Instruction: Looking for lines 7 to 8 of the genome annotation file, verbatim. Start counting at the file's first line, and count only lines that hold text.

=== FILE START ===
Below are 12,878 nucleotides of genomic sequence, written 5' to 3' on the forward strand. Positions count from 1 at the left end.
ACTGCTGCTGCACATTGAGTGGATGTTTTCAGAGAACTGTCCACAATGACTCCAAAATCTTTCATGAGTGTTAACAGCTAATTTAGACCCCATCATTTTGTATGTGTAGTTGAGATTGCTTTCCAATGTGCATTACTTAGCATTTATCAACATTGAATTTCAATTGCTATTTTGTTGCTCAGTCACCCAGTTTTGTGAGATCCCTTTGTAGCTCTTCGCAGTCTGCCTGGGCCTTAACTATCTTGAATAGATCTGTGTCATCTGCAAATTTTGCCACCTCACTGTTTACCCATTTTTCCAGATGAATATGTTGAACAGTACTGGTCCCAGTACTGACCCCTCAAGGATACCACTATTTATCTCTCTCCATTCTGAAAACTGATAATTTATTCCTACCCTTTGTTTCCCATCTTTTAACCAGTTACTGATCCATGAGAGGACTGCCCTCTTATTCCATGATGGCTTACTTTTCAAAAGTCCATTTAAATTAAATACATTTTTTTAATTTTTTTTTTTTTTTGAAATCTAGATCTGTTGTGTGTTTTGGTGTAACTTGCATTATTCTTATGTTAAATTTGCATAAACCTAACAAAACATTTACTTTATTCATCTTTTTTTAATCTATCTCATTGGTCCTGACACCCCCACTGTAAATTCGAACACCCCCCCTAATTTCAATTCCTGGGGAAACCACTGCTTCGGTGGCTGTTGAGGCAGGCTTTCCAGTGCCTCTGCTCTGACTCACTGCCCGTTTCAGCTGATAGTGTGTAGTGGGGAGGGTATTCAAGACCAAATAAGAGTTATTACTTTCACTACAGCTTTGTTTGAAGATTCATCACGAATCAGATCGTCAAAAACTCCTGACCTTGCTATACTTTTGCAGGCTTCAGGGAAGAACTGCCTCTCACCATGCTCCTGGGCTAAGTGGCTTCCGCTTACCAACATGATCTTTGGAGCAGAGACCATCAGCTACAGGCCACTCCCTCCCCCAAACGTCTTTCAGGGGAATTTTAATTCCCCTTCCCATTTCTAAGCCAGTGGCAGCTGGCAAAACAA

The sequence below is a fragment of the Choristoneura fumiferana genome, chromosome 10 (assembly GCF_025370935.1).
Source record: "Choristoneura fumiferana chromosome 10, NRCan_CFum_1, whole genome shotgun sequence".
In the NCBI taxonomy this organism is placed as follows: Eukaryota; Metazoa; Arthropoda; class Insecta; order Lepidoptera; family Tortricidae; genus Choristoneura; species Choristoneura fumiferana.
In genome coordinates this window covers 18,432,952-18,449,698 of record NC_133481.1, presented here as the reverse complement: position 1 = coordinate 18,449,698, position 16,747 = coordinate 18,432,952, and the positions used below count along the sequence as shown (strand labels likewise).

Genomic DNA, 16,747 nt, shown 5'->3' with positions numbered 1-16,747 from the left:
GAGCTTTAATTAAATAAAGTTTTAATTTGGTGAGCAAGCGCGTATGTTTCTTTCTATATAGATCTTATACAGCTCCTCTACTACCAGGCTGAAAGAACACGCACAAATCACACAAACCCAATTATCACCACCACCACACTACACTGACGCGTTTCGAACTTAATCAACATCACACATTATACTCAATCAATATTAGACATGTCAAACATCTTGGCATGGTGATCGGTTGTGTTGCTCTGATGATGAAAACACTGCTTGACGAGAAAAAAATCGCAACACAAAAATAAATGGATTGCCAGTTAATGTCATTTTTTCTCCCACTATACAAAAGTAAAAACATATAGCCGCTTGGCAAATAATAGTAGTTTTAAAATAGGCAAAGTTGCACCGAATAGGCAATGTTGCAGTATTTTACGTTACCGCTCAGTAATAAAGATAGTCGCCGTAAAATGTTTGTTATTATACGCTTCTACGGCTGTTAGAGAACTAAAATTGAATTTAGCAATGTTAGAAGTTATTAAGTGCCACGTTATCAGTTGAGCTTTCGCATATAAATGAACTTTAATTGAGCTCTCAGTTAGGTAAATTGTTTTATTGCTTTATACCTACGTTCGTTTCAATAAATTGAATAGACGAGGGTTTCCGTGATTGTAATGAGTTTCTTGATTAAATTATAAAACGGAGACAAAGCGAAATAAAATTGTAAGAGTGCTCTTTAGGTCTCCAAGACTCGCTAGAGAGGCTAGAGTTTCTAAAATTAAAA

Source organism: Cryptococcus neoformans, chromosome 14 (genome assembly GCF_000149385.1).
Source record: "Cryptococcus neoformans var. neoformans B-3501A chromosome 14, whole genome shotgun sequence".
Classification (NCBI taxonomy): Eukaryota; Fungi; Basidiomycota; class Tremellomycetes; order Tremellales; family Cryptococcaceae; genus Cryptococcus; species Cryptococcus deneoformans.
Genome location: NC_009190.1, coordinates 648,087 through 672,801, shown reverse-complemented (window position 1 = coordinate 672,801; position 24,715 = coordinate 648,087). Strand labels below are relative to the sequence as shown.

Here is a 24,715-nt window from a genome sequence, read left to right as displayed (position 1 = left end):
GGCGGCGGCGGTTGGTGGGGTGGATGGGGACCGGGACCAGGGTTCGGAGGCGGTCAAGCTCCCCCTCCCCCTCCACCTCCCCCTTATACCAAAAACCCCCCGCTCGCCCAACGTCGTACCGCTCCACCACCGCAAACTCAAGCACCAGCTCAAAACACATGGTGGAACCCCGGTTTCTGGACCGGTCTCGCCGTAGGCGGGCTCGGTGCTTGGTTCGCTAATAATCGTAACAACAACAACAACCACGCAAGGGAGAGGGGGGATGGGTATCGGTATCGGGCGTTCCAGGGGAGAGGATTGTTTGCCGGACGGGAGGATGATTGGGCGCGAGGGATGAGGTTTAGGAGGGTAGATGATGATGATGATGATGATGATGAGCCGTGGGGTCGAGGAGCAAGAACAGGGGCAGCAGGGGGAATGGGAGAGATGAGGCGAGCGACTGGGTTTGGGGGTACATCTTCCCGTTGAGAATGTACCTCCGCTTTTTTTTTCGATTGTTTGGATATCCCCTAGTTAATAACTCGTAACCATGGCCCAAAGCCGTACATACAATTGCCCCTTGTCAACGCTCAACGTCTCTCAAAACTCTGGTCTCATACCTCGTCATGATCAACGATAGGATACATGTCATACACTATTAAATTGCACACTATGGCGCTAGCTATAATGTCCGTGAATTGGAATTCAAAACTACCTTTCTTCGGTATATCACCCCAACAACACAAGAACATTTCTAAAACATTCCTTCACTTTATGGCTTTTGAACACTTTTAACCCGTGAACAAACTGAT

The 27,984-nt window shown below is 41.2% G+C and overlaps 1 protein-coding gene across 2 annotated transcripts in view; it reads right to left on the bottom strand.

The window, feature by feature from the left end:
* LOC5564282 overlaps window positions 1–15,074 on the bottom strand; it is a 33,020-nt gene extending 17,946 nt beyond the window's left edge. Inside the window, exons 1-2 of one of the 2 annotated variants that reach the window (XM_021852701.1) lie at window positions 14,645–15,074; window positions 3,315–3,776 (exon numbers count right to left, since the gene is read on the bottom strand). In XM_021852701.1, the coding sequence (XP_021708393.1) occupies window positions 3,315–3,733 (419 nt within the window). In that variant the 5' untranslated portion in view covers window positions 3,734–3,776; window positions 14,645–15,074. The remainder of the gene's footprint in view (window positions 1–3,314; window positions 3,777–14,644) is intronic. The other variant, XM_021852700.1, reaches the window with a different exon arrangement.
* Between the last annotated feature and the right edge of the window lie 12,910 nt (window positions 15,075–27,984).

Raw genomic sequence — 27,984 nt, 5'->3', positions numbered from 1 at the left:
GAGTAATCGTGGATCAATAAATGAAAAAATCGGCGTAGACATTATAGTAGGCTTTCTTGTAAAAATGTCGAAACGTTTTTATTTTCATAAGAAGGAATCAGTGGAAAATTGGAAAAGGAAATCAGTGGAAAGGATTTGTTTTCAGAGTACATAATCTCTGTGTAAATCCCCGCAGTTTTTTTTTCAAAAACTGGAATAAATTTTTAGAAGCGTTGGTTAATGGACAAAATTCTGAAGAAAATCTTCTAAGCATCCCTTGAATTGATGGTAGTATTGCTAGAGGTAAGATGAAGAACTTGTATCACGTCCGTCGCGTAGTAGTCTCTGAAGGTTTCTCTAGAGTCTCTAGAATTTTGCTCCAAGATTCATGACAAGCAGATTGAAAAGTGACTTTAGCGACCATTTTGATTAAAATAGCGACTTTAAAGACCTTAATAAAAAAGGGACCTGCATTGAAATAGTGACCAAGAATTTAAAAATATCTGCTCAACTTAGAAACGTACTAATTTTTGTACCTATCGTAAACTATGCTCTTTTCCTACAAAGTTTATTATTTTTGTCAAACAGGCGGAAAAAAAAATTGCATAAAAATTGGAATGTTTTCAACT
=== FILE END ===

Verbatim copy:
Genomic DNA, 16,747 nt, shown 5'->3' with positions numbered 1-16,747 from the left:
GAGCTTTAATTAAATAAAGTTTTAATTTGGTGAGCAAGCGCGTATGTTTCTTTCTATATAGATCTTATACAGCTCCTCTACTACCAGGCTGAAAGAACACGCACAAATCACACAAACCCAATTATCACCACCACCACACTACACTGACGCGTTTCGAACTTAATCAACATCACACATTATACTCAATCAATATTAGACATGTCAAACATCTTGGCATGGTGATCGGTTGTGTTGCTCTGATGATGAAAACACTGCTTGACGAGAAAAAAATCGCAACACAAAAATAAATGGATTGCCAGTTAATGTCATTTTTTCTCCCACTATACAAAAGTAAAAACATATAGCCGCTTGGCAAATAATAGTAGTTTTAAAATAGGCAAAGTTGCACCGAATAGGCAATGTTGCAGTATTTTACGTTACCGCTCAGTAATAAAGATAGTCGCCGTAAAATGTTTGTTATTATACGCTTCTACGGCTGTTAGAGAACTAAAATTGAATTTAGCAATGTTAGAAGTTATTAAGTGCCACGTTATCAGTTGAGCTTTCGCATATAAATGAACTTTAATTGAGCTCTCAGTTAGGTAAATTGTTTTATTGCTTTATACCTACGTTCGTTTCAATAAATTGAATAGACGAGGGTTTCCGTGATTGTAATGAGTTTCTTGATTAAATTATAAAACGGAGACAAAGCGAAATAAAATTGTAAGAGTGCTCTTTAGGTCTCCAAGACTCGCTAGAGAGGCTAGAGTTTCTAAAATTAAAA